PETITIONING FOR YOUR SAME-SEX SPOUSE’S PERMANENT RESIDENCE IN THE UNITED STATES:
Following the July 2013 Supreme Court holding that Section 3 of the Defense of Marriage Act (DOMA) was unconstitutional, President Obama directed U.S. Citizenship and Immigration Services (USCIS) to review immigration visa petitions filed on behalf of a same-sex spouse in the same manner as those filed on behalf of an opposite-sex spouse. Your eligibility to petition for your spouse, and your spouse’s admissibility as an immigrant at the immigration visa application or adjustment of status stage, will be determined according to applicable immigration law and will not be denied as a result of the same-sex nature of your marriage.
If you are in a same-sex marriage and intend to petition for your spouse to live in the United States as a green card holder (permanent resident), you must be either a US citizen or green card holder.
Requirements to bring your same-sex spouse to the United States:
You are a US citizen and your same-sex spouse is lawfully in the United States: File both Form I-130, Petition for Alien Relative, and Form I-485, Application to Register Permanent Residence or to Adjust Status. The recent versions of the form instructions provide additional information (i.e. filing fees and filing addresses). These two forms are required along with a list of other documentation and government forms. It is always advisable that you consult an immigration attorney prior to any submission of forms to the USCIS, as there are other requirements to qualify to file an Adjustment of Status petition.
You are a US citizen and your same-sex spouse is outside the United States:
File Form I-130, Petition for Alien Relative. Following an I-130 approval, it will be forwarded for consular processing. Thereafter the related consulate or embassy will provide notification and processing information. The recent versions of the form instructions provide additional information.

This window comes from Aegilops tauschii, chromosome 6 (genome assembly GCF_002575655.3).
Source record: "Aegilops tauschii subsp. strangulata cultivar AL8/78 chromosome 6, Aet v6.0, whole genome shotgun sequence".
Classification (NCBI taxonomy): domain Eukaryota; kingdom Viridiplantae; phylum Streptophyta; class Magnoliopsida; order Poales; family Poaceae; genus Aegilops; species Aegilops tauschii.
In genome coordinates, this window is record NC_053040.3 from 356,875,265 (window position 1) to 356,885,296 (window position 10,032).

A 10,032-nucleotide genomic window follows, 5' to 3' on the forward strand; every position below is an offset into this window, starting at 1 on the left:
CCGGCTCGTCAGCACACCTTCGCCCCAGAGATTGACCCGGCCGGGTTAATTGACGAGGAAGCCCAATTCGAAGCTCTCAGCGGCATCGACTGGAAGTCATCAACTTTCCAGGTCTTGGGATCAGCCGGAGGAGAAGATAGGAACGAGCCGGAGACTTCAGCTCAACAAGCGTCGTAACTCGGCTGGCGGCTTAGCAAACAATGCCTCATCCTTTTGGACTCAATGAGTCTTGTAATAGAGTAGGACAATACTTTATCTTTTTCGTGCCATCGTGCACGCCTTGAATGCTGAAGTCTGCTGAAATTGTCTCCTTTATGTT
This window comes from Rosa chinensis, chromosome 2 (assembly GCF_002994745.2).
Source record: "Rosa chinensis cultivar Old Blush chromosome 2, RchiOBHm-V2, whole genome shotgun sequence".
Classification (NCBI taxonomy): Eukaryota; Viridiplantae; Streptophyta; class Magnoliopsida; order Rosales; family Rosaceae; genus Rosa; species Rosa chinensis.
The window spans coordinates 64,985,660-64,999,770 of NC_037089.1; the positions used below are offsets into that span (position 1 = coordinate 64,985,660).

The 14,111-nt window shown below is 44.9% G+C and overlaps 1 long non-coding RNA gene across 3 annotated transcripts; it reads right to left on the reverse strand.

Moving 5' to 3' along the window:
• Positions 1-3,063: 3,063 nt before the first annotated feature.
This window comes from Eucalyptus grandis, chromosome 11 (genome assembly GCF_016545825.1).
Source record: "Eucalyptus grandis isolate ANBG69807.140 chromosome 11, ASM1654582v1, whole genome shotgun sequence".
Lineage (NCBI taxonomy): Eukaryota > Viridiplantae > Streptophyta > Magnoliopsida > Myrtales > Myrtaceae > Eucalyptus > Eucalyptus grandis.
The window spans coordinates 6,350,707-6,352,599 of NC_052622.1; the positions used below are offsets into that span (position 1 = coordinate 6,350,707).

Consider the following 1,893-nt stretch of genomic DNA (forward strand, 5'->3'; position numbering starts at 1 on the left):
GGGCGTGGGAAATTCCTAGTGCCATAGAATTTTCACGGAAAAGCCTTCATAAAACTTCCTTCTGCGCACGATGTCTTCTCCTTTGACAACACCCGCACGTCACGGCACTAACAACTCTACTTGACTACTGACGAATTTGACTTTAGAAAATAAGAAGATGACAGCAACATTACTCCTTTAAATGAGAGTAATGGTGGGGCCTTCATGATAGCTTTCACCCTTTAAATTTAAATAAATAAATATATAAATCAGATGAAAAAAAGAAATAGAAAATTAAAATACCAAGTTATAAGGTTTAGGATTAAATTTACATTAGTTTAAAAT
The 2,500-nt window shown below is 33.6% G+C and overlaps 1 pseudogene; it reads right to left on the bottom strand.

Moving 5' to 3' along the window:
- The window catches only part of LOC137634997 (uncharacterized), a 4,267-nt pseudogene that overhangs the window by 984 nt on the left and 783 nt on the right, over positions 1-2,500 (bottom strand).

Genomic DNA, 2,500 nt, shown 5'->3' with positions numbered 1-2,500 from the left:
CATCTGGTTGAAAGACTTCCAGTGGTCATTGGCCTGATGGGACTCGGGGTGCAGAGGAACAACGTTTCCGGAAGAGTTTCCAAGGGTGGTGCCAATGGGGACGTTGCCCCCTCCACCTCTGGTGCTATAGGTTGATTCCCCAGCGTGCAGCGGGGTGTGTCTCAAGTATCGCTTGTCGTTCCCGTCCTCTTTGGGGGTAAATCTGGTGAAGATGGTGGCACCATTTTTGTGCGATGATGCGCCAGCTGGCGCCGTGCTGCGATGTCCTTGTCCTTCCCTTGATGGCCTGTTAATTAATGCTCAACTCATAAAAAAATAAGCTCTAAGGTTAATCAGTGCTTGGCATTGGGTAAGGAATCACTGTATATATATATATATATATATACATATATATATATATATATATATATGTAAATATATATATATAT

You are a green card holder (permanent resident) and your same-sex spouse is lawfully in the United States: File Form I-130; after a visa number becomes available, you will then have to apply to adjust your spouse’s status to permanent residency using Form I-485. Unless your spouse had an immigrant visa petition or labor certification pending prior to April 30, 2001 your beneficiary spouse must have continuously maintained lawful status in the US in order to be eligible to adjust status. The recent versions of the form instructions provide additional information.
You are a green card holder (permanent resident) and your same-sex spouse is outside the United States: File Form I-130; following an I-130 approval and availability of a visa, it will be forwarded for consular processing. Thereafter the related consulate or embassy will provide notification and processing information. The recent versions of the form instructions provide additional information.
If you or a family member is active in the US military, special conditions may be considered by the United States Citizenship and Immigration Services.
If you are a US citizen, you must verify your status with:
- a copy of your valid US passport;
- a copy of your US birth certificate;
- a copy of a consular report of birth abroad;
- a copy of your naturalization certificate; or
- a copy of your certificate of citizenship
If you are a green card holder (permanent resident), you must verify your status with:
- a copy (back and front) of your green card / Form I-551; or
- a copy of your stamped foreign passport temporarily verifying permanent residence
Conditional Residence and Removing Conditions: If you have been married less than two years when your same-sex spouse is granted permanent resident status, he/she will receive permanent resident status on a conditional basis. To remove the conditions on residence, you and your spouse must Petition to Remove the Conditions of Residence and file Form I-751. An Application to Replace Permanent Resident Card is not used for this purpose. You must apply to remove conditional status within the 90-day period before the expiration date on your spouse’s conditional resident card. If you fail to file during this time, your spouse’s resident status will be terminated and he or she may be subject to removal proceedings.
Feel free to contact the Attorneys at MJ LAW at (408) 293-2026 to schedule an in-person, telephone or virtual consultation. The Attorneys have over 40 combined years of experience in successfully representing clients with US family Immigration matters.